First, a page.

With it being Martin Luther King, Jr. weekend, we preached on justice as our sermon series topic this weekend. For my text, I used Isaiah 58, where Isaiah confronts the people of Israel for fasting without justice. God’s people have often pursued devotional practices that “honor” God not only to the exclusion of treating other people justly but as a means of legitimating their lack of justice. I often call this pitting love of God against love of neighbor. As I was contemplating Isaiah 58, it hit me that our sensibilities about justice are often derived in whether we are seeking piety or holiness in our religious life. Here is my sermon audio.
Piety is a zeal for doing and saying the right things according to your value system. This need not be a religious phenomenon. Political correctness would be an example of a certain kind of piety, just like buying all organic food or only listening to music from underground record labels. The information age and social media have made piety largely about taking positions in support of or opposition to certain issues. The political polarization of our society makes being “moderate” into an attractive piety, which allows for some variety in coming up with combinations of “likes” and “dislikes.”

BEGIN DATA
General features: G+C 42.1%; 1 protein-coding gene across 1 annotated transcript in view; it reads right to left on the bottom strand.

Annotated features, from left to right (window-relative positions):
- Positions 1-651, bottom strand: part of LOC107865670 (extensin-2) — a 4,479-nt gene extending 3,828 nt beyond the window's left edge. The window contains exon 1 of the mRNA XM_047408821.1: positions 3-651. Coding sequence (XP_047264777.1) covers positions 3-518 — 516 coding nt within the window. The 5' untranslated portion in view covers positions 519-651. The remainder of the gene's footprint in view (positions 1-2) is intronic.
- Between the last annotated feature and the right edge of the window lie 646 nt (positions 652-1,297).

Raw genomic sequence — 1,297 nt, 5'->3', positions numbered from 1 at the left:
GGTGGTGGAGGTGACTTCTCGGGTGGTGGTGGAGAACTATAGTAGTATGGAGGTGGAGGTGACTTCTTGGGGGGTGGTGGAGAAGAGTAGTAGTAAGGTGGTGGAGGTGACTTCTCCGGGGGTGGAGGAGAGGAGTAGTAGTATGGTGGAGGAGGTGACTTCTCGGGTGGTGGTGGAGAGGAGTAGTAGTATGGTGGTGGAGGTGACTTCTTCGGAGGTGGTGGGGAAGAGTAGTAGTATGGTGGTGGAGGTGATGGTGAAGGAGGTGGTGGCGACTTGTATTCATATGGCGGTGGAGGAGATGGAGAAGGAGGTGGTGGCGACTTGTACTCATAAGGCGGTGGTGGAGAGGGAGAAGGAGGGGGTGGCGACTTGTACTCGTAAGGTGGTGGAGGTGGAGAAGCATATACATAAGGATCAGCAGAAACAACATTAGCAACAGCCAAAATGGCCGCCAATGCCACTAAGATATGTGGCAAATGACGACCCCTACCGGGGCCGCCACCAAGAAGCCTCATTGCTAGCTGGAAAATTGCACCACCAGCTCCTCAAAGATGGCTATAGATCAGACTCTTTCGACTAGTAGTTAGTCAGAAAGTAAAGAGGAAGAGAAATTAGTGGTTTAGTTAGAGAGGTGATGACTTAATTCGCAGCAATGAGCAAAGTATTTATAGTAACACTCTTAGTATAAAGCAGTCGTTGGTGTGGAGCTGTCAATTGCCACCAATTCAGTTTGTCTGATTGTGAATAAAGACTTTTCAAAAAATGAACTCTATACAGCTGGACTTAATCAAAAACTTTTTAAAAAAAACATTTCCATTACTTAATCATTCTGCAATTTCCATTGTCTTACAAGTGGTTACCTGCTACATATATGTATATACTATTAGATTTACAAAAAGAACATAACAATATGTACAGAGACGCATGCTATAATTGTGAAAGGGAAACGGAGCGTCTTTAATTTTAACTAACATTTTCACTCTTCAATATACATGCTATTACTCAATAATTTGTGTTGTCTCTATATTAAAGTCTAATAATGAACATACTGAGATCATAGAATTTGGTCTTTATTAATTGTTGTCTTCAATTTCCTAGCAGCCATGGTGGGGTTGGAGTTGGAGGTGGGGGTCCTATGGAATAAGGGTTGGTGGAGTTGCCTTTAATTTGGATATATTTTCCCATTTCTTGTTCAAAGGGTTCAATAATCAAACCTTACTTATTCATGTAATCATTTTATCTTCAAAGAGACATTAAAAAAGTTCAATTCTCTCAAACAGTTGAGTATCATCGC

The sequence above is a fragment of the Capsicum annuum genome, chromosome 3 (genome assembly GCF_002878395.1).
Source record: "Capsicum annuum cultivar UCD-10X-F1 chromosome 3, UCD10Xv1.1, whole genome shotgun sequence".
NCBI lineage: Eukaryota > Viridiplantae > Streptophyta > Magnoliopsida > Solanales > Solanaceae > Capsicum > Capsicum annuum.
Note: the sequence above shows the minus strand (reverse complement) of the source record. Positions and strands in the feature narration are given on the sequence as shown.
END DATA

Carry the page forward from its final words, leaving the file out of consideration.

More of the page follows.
Since Protestant evangelicalism defines itself against “religious ritual,” evangelical religious piety consists almost exclusively in saying the right things about God, although having a “daily quiet time” and a rigorous Bible reading schedule would be two major exceptions. What’s paradoxical about evangelical piety is that one of its most important sensibilities involves a disavowal of our pursuit of piety. We say that what we do and say is “all about Jesus,” when in fact it’s all about us saying that it’s all about Jesus. The more emphatically we deny having any personal agenda in our piety, the more clearly we illustrate the importance of being seen disavowing our personal agenda.
In Isaiah’s day, fasting was the means of expressing religious piety. The purpose of this piety is revealed in Isaiah 58:3 when the people complain, “‘Why have we fasted,’ they say, ‘and you have not seen it? Why have we humbled ourselves, and you have not noticed?’” When fasting is done for the purposes of showcasing one’s zeal for honoring God, then it only serves its purpose if God notices it.
People pursuing holiness do many of the same things as people pursuing piety. The difference is that the motives for a person seeking holiness are more openly selfish and emotionally needy. They don’t need to explain their actions in pious formulations, because holiness is not about showcasing correctness; it’s about experiencing sacredness. A person seeking holiness engages in spiritual practices to get away from the stress, anxiety, grief, and other turbulences of fleshly existence that are created by sin. It is a question of finding peace and connecting with God, or as Paul puts it in 2 Corinthians 5:4, getting “swallowed up by [eternal] life.”